Isabella: 09:16 Me too, exactly.
Alan: 09:17 I just wanted to share that with people.
Isabella: 09:19 Exactly.
Alan: 10:15 How did you get the idea of using the animals in such a theatrical way? You have this love of animals obviously, was there some moment where you said, I’ll put them center stage?
Isabella: 10:27 Yes, it came about … My father is a filmmaker, was a filmmaker called Roberto Rossellini, who in 2006, it would have been his centennial. I wanted to do an homage to my father. I created a 20 minutes film that Sundance saw at the festival in Toronto liked it and bought it, and that was my first relationship with the Sundance channel. They liked my film and they offered me to do short films with an environmental message. At first, I said, “I’m not a filmmaker, I don’t know how to director.” Then almost like a little lamp bulb went into my head, I said, “Oh, I can make a series of film called Green Porno.” The title came later, about how animals mates.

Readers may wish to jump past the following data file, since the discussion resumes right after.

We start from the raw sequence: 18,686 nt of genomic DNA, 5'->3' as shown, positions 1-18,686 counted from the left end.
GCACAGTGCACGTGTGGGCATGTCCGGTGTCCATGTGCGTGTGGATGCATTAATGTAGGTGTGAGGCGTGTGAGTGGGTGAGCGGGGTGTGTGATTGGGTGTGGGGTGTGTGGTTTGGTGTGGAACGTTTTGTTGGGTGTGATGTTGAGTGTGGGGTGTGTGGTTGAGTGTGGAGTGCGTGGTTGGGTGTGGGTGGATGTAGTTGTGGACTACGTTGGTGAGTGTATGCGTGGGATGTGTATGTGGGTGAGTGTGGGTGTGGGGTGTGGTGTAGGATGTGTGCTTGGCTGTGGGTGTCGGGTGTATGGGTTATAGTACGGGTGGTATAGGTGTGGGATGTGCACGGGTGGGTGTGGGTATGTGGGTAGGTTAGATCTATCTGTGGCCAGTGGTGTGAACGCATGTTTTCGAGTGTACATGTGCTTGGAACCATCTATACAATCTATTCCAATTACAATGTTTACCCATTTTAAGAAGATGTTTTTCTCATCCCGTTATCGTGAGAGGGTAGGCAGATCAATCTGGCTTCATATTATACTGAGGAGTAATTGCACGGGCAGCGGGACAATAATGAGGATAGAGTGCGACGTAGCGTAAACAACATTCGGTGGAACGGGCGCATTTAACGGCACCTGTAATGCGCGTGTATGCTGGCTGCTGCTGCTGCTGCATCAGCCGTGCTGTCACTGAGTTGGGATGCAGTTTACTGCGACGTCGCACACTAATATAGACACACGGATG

Isabella: 11:18 Because people always assume that animal mate like we do, a male and a female, but it’s not the case. They have animals that have the same sex, there are hermaphrodites, or there are animal that are born male, and then become female when they’re older. I wanted to tell that story, and I thought it could always start with just simply a closeup of me saying, if I were, I don’t know, if I were a praying mantis, this is how I would make love. I would change myself in costume, because of course, I have a long experience as a model and so costume and fashion is my background. I could transform myself into that animal, and show how they mate.